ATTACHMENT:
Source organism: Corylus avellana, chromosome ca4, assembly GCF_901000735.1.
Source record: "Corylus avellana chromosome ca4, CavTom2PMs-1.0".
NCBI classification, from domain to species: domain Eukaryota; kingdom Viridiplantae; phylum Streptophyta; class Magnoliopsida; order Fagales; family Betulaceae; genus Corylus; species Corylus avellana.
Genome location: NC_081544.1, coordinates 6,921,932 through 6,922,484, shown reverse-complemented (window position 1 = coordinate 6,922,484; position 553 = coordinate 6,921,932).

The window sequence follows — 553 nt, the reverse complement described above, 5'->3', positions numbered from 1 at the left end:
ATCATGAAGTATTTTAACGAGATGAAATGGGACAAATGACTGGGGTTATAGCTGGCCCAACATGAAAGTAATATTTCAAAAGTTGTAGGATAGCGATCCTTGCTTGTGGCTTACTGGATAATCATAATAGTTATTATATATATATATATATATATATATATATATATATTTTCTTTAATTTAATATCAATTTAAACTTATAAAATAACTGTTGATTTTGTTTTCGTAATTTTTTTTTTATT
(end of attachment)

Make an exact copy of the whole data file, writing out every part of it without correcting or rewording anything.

Source organism: Corylus avellana, chromosome ca4, assembly GCF_901000735.1.
Source record: "Corylus avellana chromosome ca4, CavTom2PMs-1.0".
NCBI classification, from domain to species: domain Eukaryota; kingdom Viridiplantae; phylum Streptophyta; class Magnoliopsida; order Fagales; family Betulaceae; genus Corylus; species Corylus avellana.
Genome location: NC_081544.1, coordinates 6,921,932 through 6,922,484, shown reverse-complemented (window position 1 = coordinate 6,922,484; position 553 = coordinate 6,921,932).

The window sequence follows — 553 nt, the reverse complement described above, 5'->3', positions numbered from 1 at the left end:
ATCATGAAGTATTTTAACGAGATGAAATGGGACAAATGACTGGGGTTATAGCTGGCCCAACATGAAAGTAATATTTCAAAAGTTGTAGGATAGCGATCCTTGCTTGTGGCTTACTGGATAATCATAATAGTTATTATATATATATATATATATATATATATATATATATTTTCTTTAATTTAATATCAATTTAAACTTATAAAATAACTGTTGATTTTGTTTTCGTAATTTTTTTTTTATT